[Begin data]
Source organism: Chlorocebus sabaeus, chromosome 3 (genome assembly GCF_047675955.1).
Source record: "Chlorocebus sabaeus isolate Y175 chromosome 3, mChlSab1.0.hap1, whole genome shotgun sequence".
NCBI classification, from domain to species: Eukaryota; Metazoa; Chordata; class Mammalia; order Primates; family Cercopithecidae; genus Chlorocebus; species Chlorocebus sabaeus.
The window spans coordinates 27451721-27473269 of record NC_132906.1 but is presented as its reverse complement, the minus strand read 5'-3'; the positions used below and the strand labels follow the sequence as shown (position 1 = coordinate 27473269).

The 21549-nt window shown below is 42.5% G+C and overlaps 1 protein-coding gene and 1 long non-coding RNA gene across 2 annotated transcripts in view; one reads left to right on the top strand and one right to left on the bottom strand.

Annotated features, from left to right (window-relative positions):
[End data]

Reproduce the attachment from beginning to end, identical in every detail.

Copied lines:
Source organism: Chlorocebus sabaeus, chromosome 3 (genome assembly GCF_047675955.1).
Source record: "Chlorocebus sabaeus isolate Y175 chromosome 3, mChlSab1.0.hap1, whole genome shotgun sequence".
NCBI classification, from domain to species: Eukaryota; Metazoa; Chordata; class Mammalia; order Primates; family Cercopithecidae; genus Chlorocebus; species Chlorocebus sabaeus.
The window spans coordinates 27451721-27473269 of record NC_132906.1 but is presented as its reverse complement, the minus strand read 5'-3'; the positions used below and the strand labels follow the sequence as shown (position 1 = coordinate 27473269).

The 21549-nt window shown below is 42.5% G+C and overlaps 1 protein-coding gene and 1 long non-coding RNA gene across 2 annotated transcripts in view; one reads left to right on the top strand and one right to left on the bottom strand.

Annotated features, from left to right (window-relative positions):